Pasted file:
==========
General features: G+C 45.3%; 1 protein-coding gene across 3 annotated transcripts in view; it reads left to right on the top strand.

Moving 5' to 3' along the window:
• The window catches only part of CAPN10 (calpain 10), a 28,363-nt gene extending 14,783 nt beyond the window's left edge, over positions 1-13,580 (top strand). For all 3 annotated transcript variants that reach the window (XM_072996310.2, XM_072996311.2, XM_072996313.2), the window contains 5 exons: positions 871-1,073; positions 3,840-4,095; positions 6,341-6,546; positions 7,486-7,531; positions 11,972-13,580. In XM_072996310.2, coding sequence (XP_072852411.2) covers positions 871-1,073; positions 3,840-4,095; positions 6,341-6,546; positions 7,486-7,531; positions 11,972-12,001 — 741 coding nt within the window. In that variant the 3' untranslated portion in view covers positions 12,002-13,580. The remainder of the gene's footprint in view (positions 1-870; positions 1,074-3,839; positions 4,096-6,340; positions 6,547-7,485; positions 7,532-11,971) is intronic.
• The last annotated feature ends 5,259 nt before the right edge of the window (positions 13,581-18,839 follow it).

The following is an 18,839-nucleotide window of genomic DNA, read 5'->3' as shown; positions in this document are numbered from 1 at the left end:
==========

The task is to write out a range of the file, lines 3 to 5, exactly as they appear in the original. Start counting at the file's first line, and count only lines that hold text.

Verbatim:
• The window catches only part of CAPN10 (calpain 10), a 28,363-nt gene extending 14,783 nt beyond the window's left edge, over positions 1-13,580 (top strand). For all 3 annotated transcript variants that reach the window (XM_072996310.2, XM_072996311.2, XM_072996313.2), the window contains 5 exons: positions 871-1,073; positions 3,840-4,095; positions 6,341-6,546; positions 7,486-7,531; positions 11,972-13,580. In XM_072996310.2, coding sequence (XP_072852411.2) covers positions 871-1,073; positions 3,840-4,095; positions 6,341-6,546; positions 7,486-7,531; positions 11,972-12,001 — 741 coding nt within the window. In that variant the 3' untranslated portion in view covers positions 12,002-13,580. The remainder of the gene's footprint in view (positions 1-870; positions 1,074-3,839; positions 4,096-6,340; positions 6,547-7,485; positions 7,532-11,971) is intronic.
• The last annotated feature ends 5,259 nt before the right edge of the window (positions 13,581-18,839 follow it).

The following is an 18,839-nucleotide window of genomic DNA, read 5'->3' as shown; positions in this document are numbered from 1 at the left end: